Have you ever heard the phrase, “Writing is easy; just open a vein and bleed.”? I am not sure who coined that phrase, I believe it is debatable. But regardless, even those who love writing and recognize its power to change the world sometimes experience burnout. (And if you don’t, please share where you get your magic powers from.)
A few weeks ago I met my brother at a local coffee shop to co-work. I was working to meet several deadlines and, come to find out, so was he. As we sipped our soy lattes and shared a vegan double-chocolate muffin, he explained to me the method he has been using to maximize productivity and manage his time: The Pomodoro Technique.
Isn’t pomodoro a variety of tomato? Yes, indeed it is. And that will soon make sense.
What is the Pomodoro technique?
It is my understanding that the method of working was first developed by Francesco Cirillo. They were struggling to remain focused and meet their multiple deadlines during college. It occurred to them that if they simply committed to focused work for set amounts of time, their productivity soared. Encouraged by results, they found a tomato shaped kitchen timer and started using it to time their work sessions. Hence the name, the Pomodoro technique.
The method is especially helpful for those who are feeling overwhelmed by their to-do lists, writers, students and procrastinators. But the technique can benefit everyone who is striving to maximize their productivity without losing their minds. And the best part, the method is totally egalitarian. One doesn’t need to read a book about the technique to understand it, or purchase special equipment to utilize it. Literally anyone with access to a clock, preferably a timer, can use the Pomodoro method.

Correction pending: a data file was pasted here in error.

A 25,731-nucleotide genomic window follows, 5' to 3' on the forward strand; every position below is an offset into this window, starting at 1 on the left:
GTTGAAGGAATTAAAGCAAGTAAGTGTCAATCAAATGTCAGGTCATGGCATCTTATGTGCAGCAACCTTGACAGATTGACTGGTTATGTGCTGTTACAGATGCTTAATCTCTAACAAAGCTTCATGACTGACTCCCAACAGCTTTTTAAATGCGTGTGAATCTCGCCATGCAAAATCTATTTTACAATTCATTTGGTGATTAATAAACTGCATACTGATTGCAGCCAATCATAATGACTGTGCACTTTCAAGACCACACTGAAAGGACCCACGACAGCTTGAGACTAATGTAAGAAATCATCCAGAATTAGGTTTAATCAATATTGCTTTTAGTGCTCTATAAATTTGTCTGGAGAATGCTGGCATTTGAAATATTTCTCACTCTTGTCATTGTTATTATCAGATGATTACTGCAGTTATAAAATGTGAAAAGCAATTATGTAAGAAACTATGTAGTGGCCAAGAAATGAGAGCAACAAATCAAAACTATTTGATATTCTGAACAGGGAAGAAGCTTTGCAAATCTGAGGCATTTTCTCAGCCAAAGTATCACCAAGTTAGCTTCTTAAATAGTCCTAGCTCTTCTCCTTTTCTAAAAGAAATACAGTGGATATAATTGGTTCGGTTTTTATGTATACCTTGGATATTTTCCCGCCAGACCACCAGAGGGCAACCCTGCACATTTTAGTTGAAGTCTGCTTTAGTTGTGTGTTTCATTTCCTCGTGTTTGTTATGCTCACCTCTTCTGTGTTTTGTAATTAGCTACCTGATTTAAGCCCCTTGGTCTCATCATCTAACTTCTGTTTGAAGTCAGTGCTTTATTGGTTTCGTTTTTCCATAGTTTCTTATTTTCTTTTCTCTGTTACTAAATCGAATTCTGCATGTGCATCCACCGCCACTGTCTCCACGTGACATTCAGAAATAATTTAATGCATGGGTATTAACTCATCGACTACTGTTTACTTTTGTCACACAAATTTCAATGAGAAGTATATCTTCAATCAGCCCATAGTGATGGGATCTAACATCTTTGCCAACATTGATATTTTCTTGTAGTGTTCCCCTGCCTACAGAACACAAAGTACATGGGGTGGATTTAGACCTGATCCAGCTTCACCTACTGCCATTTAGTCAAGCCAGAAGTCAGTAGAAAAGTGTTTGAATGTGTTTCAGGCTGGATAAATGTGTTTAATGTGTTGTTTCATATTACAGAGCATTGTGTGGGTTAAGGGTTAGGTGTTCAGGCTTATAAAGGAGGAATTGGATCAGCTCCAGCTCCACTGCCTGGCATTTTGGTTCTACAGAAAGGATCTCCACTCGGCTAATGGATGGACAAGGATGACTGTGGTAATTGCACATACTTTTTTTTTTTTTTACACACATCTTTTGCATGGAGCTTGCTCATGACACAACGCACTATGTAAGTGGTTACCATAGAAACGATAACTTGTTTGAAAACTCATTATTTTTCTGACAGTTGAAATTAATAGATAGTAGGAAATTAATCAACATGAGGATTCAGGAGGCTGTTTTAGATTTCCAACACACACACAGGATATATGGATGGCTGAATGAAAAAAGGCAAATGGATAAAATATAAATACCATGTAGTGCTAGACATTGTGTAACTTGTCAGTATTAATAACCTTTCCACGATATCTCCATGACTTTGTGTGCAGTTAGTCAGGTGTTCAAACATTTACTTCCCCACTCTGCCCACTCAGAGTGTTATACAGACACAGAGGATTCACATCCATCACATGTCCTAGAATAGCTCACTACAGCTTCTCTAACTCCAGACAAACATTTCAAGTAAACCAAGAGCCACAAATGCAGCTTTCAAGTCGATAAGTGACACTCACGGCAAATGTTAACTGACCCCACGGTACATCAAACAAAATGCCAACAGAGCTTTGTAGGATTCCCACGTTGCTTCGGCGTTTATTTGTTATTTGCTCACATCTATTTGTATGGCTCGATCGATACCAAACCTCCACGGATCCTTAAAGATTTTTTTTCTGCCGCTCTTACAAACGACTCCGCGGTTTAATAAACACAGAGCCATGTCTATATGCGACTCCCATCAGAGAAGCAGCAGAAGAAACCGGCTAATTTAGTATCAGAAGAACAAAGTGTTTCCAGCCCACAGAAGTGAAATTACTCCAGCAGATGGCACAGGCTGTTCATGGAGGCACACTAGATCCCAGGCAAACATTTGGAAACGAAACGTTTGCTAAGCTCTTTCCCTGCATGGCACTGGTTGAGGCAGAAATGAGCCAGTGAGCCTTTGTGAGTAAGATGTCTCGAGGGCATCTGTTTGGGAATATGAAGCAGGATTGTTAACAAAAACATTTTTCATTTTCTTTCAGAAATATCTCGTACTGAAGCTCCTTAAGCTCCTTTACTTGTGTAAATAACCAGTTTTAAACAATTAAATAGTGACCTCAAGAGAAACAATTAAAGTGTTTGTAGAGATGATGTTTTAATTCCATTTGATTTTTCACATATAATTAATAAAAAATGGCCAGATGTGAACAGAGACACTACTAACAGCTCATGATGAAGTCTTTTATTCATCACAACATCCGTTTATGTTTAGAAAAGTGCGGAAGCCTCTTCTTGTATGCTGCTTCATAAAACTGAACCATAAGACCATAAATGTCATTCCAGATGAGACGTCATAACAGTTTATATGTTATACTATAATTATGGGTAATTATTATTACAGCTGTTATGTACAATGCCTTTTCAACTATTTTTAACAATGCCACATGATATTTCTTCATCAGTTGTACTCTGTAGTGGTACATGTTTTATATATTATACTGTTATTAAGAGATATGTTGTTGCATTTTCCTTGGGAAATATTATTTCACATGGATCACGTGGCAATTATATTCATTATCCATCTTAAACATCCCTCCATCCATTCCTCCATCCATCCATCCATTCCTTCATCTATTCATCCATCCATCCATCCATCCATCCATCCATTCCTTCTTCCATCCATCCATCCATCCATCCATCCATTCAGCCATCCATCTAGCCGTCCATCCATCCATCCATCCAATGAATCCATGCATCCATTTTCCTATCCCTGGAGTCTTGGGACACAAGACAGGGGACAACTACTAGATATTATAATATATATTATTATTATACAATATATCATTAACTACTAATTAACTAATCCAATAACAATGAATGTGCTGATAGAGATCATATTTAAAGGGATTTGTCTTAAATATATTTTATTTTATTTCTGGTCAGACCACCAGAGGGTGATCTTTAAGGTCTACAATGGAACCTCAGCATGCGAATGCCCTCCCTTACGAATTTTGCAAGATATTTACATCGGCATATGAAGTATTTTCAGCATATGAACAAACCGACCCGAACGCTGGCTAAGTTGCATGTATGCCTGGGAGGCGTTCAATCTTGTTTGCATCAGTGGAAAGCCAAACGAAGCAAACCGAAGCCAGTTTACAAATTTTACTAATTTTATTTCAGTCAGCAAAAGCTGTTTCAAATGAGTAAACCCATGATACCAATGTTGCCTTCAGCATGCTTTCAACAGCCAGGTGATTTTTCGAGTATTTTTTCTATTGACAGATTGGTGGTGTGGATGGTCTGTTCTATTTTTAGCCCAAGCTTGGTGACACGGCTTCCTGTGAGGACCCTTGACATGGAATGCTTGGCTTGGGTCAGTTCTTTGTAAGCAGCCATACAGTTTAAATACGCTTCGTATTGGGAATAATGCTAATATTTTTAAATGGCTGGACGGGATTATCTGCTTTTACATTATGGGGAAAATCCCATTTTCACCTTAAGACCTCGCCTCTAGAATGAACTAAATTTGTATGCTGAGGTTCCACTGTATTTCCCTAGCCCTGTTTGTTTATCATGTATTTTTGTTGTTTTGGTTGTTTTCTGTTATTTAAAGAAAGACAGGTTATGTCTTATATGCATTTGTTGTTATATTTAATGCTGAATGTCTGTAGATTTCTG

Below, see the four steps of the Pomodoro technique:
- First, decide which task you are going to tackle. My brother says that he often goes with the task he is least motivated to complete. Personally, I let my intuition decide. Whatever I’m most stressed out about, I’ll probably start there. So really, there are no rules, just find what works for you.
- Set the timer to 25 minutes. If you have a tomato timer, cool. But we just use our phones.
- Work on the chosen task until the 25 minute timer goes off.
- Take a five minute break. We use this opportunity for bathroom breaks, stretching, checking our phones and small talk.
And then repeat for as long as you need to complete everything you need to do for the day. After a few successful rounds- the traditional method says four- take a longer break. You earned it.
Why it works so well:
Realistically, 25 minutes is a tiny blip of time, but it’s everything when we direct our attention to addressing specific tasks. The incorporation of frequent breaks staves off mental fatigue and keeps you motivated. Pomodoro feels like working with time, rather than against it.
The 25-minute work sessions are the star of the show with this method, but there are some things to keep in mind as well. First, I find it helpful to make a list of everything I want to accomplish. Smaller tasks, like scheduling a dog grooming appointment or renewing car registration online, should be grouped together and completed during one 25-minute Pomodoro. Second, make sure you have broken down your complex tasks into smaller, manageable tasks. Otherwise, you may find you use your first Pomodoro on just figuring out where to start. And last, you must commit to the Pomodoro once it begins. Ignore your phone and emails. Those tasks can be addressed during another Pomodoro, or on your break. And even if you finish a task during a Pomodoro, remain focused until the timer sounds.
Commitment is critical for the Pomodoro method to work. But you’ve got this.
What is funny about this technique is it is so simple. Like, why didn’t I think of this? But it really does work. Now that I’m using Pomodoro, I don’t ever think I’ll stop. Work smarter, not harder, right?
What do you think, will you give this magical method a try?
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Photo: Sebastian Pereanu via Unsplash